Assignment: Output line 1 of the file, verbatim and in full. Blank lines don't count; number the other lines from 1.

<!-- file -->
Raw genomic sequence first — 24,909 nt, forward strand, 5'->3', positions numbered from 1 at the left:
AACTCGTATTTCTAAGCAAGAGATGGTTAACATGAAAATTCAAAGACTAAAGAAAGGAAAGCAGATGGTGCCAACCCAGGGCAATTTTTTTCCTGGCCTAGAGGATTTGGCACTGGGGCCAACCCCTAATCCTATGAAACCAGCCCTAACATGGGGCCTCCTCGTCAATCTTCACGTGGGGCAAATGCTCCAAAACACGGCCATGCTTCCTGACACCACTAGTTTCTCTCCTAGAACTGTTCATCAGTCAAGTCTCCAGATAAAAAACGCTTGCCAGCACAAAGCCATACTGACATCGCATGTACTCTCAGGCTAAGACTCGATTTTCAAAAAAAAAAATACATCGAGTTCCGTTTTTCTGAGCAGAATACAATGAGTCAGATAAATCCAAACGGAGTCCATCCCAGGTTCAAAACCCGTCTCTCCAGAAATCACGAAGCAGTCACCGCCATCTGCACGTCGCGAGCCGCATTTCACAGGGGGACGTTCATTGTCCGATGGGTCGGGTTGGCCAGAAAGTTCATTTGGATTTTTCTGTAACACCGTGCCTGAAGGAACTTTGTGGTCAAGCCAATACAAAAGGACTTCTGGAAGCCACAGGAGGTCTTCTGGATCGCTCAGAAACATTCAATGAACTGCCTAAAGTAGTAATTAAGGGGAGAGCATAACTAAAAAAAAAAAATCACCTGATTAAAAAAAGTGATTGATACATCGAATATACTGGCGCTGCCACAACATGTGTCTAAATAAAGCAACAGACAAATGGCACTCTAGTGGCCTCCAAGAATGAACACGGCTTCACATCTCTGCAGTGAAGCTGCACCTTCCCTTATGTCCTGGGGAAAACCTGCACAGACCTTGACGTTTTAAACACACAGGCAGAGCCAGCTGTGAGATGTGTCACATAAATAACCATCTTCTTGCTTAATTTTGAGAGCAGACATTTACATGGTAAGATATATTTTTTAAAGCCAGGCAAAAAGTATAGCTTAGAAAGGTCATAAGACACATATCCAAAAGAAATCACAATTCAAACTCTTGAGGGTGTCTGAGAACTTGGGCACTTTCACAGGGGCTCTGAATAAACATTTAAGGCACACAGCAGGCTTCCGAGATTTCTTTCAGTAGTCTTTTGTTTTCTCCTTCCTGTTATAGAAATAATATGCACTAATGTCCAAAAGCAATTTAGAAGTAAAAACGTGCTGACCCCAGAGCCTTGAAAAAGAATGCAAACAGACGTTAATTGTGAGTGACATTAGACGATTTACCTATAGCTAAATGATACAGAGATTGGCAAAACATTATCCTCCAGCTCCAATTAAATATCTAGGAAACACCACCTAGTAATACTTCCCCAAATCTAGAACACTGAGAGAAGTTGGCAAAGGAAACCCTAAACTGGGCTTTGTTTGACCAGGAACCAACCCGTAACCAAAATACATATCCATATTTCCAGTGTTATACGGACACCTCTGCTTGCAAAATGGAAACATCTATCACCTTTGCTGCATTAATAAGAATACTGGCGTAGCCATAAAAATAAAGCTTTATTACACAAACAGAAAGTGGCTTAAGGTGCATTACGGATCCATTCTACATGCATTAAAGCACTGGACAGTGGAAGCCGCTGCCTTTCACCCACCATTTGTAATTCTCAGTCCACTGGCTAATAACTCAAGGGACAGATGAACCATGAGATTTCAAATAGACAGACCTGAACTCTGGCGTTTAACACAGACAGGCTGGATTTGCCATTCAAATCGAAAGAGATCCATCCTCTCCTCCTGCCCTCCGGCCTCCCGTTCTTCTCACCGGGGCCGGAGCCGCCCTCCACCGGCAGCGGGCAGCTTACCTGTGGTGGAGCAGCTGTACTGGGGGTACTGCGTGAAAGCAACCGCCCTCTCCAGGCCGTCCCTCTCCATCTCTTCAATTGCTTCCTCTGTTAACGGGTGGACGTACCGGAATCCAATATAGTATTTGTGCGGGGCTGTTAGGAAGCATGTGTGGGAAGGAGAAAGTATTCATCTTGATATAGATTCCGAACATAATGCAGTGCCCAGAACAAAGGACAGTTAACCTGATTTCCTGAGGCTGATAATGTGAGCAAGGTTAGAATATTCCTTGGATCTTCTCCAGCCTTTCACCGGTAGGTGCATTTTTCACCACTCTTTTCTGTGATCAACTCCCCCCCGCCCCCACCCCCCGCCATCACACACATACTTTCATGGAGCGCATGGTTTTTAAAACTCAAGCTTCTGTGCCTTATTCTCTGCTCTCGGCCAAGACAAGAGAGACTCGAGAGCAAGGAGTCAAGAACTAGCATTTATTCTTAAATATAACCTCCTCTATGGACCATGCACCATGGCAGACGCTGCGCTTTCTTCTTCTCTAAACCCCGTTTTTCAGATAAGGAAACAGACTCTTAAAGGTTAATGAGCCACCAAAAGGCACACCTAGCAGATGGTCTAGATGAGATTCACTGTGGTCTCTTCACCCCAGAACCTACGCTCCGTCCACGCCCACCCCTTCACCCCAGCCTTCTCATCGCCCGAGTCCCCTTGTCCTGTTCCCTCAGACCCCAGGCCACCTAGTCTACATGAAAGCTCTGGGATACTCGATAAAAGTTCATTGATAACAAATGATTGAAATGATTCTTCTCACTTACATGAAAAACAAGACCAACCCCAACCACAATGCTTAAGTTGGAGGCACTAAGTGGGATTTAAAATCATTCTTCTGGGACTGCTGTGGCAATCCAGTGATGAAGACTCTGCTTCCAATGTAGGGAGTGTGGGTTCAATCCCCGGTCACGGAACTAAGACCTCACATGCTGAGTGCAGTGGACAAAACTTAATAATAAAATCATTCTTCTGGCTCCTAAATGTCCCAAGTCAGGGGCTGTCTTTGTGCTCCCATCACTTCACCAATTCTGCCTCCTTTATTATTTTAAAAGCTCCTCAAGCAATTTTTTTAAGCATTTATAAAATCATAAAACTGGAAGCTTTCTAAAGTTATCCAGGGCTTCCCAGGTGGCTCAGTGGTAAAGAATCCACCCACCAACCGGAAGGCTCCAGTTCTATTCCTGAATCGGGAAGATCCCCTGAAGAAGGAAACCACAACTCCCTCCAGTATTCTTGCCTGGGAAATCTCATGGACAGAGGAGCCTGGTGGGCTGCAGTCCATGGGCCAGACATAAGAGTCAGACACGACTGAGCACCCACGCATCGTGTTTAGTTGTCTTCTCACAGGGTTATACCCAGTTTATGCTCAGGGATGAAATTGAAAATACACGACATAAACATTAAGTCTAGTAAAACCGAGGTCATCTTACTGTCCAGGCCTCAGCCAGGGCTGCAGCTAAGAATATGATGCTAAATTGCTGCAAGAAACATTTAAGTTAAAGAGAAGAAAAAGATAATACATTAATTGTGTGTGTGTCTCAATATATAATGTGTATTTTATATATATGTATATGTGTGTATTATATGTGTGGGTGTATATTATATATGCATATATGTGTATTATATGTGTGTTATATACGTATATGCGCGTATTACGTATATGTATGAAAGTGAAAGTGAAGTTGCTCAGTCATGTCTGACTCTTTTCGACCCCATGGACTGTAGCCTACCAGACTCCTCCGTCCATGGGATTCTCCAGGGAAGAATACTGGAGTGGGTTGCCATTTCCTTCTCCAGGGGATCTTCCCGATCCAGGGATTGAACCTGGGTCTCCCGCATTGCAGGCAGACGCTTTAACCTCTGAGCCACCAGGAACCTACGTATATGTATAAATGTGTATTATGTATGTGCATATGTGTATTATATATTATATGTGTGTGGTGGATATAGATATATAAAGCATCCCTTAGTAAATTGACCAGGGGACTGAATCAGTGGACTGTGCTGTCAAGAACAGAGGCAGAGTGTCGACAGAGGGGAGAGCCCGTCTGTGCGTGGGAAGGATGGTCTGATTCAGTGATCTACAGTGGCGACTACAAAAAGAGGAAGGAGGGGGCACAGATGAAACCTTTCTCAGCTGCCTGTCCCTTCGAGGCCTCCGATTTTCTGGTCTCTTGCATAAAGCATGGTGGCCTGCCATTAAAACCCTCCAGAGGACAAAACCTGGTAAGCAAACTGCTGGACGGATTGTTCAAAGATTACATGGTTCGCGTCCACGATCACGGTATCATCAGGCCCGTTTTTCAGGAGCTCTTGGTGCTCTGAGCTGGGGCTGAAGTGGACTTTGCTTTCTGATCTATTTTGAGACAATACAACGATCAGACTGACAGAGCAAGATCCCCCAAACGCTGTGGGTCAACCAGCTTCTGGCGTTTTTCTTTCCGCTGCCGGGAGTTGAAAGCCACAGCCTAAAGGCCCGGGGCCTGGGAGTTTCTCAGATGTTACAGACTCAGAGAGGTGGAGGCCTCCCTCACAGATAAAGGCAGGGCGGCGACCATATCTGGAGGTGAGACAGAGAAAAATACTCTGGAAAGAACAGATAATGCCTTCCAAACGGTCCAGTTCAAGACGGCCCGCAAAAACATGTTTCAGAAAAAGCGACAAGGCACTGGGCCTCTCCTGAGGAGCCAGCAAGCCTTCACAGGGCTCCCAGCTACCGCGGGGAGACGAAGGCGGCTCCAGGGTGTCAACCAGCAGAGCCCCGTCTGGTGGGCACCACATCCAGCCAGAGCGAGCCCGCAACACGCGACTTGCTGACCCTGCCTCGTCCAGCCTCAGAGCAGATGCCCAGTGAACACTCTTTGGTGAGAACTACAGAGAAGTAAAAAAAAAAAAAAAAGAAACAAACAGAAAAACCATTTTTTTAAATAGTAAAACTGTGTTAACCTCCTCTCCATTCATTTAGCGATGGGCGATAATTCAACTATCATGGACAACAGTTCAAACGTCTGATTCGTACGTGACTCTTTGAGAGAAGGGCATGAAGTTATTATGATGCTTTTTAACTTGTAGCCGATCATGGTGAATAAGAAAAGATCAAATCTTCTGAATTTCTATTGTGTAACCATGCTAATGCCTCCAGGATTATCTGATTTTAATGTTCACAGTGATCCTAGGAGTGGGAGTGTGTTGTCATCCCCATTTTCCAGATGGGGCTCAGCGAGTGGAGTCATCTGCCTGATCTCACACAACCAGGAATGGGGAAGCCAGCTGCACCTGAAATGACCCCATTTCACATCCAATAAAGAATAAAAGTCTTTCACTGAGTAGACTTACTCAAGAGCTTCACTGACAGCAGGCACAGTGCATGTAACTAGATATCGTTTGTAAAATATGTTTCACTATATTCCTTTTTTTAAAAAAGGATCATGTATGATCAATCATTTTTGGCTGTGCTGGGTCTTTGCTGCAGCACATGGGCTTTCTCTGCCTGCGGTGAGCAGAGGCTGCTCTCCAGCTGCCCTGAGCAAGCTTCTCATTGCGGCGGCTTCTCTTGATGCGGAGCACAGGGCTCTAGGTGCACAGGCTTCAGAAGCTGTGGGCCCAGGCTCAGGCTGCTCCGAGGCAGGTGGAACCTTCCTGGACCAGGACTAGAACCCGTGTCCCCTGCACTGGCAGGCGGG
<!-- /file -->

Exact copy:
Raw genomic sequence first — 24,909 nt, forward strand, 5'->3', positions numbered from 1 at the left: